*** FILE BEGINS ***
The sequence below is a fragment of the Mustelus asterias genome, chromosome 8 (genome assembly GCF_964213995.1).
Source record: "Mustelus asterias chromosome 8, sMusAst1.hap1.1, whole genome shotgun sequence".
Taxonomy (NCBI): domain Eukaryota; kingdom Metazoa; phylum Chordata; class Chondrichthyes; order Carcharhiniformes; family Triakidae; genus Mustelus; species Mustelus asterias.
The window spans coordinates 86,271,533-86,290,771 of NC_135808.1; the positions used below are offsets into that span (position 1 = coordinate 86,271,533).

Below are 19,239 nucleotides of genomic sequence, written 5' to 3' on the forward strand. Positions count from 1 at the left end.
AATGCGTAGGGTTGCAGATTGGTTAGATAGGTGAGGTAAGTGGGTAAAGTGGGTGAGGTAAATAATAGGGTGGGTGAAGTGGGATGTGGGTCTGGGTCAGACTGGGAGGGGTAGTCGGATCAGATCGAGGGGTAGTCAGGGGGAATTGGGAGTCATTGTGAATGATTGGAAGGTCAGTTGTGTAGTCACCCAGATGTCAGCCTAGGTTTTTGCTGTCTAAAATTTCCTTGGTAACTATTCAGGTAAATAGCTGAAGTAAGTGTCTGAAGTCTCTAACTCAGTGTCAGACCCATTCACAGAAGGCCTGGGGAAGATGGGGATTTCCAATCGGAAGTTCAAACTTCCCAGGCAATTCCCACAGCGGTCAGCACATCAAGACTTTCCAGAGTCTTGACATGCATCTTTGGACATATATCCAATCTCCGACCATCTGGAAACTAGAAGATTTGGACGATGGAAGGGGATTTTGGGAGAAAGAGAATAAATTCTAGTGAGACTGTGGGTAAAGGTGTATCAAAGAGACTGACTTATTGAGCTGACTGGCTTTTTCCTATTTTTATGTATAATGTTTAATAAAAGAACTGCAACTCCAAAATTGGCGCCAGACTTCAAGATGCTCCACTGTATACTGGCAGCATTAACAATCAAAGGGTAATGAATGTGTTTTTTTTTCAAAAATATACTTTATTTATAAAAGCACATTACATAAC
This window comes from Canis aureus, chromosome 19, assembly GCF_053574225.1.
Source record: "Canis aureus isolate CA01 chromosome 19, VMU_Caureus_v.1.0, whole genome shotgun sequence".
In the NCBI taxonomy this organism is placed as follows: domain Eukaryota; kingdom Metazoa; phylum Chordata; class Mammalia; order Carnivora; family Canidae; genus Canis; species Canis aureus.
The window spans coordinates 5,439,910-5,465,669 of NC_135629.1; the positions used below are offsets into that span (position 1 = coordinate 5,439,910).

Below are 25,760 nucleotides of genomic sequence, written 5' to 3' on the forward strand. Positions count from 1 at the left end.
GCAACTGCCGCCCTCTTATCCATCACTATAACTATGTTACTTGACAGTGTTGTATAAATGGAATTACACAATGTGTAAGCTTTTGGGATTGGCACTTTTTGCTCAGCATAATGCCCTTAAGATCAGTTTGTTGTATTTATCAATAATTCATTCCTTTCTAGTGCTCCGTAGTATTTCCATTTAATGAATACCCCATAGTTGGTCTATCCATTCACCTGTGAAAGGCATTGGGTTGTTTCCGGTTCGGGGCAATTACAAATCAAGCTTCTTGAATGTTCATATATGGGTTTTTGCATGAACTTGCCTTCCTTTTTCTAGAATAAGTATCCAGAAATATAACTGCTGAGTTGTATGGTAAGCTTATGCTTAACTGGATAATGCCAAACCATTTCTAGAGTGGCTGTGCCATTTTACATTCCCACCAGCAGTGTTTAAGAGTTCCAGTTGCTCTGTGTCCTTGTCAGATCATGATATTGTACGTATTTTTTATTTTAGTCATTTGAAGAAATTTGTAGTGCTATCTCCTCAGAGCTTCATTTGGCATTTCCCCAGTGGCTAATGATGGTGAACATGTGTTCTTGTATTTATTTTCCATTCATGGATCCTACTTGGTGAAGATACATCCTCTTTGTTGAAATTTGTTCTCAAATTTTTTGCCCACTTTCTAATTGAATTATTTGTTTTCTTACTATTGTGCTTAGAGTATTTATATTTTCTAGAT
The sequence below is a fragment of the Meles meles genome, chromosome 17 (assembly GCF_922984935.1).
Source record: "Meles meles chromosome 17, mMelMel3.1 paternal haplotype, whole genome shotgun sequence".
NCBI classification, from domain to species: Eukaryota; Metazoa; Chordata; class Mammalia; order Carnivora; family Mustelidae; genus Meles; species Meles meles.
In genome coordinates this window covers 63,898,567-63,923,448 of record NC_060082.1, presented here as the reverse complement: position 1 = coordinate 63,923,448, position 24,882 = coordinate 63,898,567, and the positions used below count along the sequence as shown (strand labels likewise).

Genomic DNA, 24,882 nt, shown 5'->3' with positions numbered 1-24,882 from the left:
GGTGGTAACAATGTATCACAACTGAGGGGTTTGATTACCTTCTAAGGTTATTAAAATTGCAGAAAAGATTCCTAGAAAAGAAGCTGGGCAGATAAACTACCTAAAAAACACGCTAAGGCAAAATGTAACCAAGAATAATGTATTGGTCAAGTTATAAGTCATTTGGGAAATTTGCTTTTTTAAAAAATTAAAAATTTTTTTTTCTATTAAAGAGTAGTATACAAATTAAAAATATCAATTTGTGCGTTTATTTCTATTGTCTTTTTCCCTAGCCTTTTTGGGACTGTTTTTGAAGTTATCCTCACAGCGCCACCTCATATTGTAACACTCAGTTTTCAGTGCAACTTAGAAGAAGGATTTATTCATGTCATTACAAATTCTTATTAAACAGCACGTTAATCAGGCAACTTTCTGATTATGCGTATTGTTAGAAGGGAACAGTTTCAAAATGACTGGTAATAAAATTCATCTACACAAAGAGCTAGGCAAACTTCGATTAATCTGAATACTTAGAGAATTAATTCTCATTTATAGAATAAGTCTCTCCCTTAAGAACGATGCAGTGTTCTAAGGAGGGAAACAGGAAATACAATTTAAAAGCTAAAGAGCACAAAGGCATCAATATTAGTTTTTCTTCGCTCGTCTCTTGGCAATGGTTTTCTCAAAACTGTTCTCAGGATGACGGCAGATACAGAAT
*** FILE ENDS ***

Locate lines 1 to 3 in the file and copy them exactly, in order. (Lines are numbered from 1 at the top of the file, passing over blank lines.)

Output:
The sequence below is a fragment of the Mustelus asterias genome, chromosome 8 (genome assembly GCF_964213995.1).
Source record: "Mustelus asterias chromosome 8, sMusAst1.hap1.1, whole genome shotgun sequence".
Taxonomy (NCBI): domain Eukaryota; kingdom Metazoa; phylum Chordata; class Chondrichthyes; order Carcharhiniformes; family Triakidae; genus Mustelus; species Mustelus asterias.